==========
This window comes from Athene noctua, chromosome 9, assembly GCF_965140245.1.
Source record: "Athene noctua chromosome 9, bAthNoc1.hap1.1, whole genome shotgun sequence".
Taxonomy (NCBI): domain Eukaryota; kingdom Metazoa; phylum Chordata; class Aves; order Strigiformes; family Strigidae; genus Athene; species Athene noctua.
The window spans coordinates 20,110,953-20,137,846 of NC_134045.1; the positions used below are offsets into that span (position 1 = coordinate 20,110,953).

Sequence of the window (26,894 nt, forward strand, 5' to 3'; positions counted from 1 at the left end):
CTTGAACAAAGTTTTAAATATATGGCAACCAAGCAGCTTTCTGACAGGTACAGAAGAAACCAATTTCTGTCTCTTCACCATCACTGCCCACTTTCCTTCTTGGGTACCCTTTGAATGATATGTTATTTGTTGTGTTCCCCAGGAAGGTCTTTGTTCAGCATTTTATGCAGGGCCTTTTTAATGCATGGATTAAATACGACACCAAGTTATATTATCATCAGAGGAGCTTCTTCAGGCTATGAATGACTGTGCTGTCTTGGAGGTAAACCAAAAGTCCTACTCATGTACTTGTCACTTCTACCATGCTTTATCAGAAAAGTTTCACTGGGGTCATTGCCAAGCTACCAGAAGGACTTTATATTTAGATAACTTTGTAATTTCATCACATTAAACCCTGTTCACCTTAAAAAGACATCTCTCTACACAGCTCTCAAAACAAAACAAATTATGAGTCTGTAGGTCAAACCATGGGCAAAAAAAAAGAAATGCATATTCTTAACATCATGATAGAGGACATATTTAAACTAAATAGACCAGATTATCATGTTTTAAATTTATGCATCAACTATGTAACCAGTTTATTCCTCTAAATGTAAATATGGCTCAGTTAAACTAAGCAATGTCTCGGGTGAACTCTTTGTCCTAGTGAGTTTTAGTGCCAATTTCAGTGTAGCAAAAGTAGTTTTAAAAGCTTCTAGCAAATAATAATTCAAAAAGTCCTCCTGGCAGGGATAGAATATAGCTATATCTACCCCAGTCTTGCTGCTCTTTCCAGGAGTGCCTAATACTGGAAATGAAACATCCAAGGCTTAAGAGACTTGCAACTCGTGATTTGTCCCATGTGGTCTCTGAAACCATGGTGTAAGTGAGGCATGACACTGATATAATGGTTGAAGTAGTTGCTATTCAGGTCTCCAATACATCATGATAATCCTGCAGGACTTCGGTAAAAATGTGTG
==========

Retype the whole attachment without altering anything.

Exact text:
This window comes from Athene noctua, chromosome 9, assembly GCF_965140245.1.
Source record: "Athene noctua chromosome 9, bAthNoc1.hap1.1, whole genome shotgun sequence".
Taxonomy (NCBI): domain Eukaryota; kingdom Metazoa; phylum Chordata; class Aves; order Strigiformes; family Strigidae; genus Athene; species Athene noctua.
The window spans coordinates 20,110,953-20,137,846 of NC_134045.1; the positions used below are offsets into that span (position 1 = coordinate 20,110,953).

Sequence of the window (26,894 nt, forward strand, 5' to 3'; positions counted from 1 at the left end):
CTTGAACAAAGTTTTAAATATATGGCAACCAAGCAGCTTTCTGACAGGTACAGAAGAAACCAATTTCTGTCTCTTCACCATCACTGCCCACTTTCCTTCTTGGGTACCCTTTGAATGATATGTTATTTGTTGTGTTCCCCAGGAAGGTCTTTGTTCAGCATTTTATGCAGGGCCTTTTTAATGCATGGATTAAATACGACACCAAGTTATATTATCATCAGAGGAGCTTCTTCAGGCTATGAATGACTGTGCTGTCTTGGAGGTAAACCAAAAGTCCTACTCATGTACTTGTCACTTCTACCATGCTTTATCAGAAAAGTTTCACTGGGGTCATTGCCAAGCTACCAGAAGGACTTTATATTTAGATAACTTTGTAATTTCATCACATTAAACCCTGTTCACCTTAAAAAGACATCTCTCTACACAGCTCTCAAAACAAAACAAATTATGAGTCTGTAGGTCAAACCATGGGCAAAAAAAAAGAAATGCATATTCTTAACATCATGATAGAGGACATATTTAAACTAAATAGACCAGATTATCATGTTTTAAATTTATGCATCAACTATGTAACCAGTTTATTCCTCTAAATGTAAATATGGCTCAGTTAAACTAAGCAATGTCTCGGGTGAACTCTTTGTCCTAGTGAGTTTTAGTGCCAATTTCAGTGTAGCAAAAGTAGTTTTAAAAGCTTCTAGCAAATAATAATTCAAAAAGTCCTCCTGGCAGGGATAGAATATAGCTATATCTACCCCAGTCTTGCTGCTCTTTCCAGGAGTGCCTAATACTGGAAATGAAACATCCAAGGCTTAAGAGACTTGCAACTCGTGATTTGTCCCATGTGGTCTCTGAAACCATGGTGTAAGTGAGGCATGACACTGATATAATGGTTGAAGTAGTTGCTATTCAGGTCTCCAATACATCATGATAATCCTGCAGGACTTCGGTAAAAATGTGTG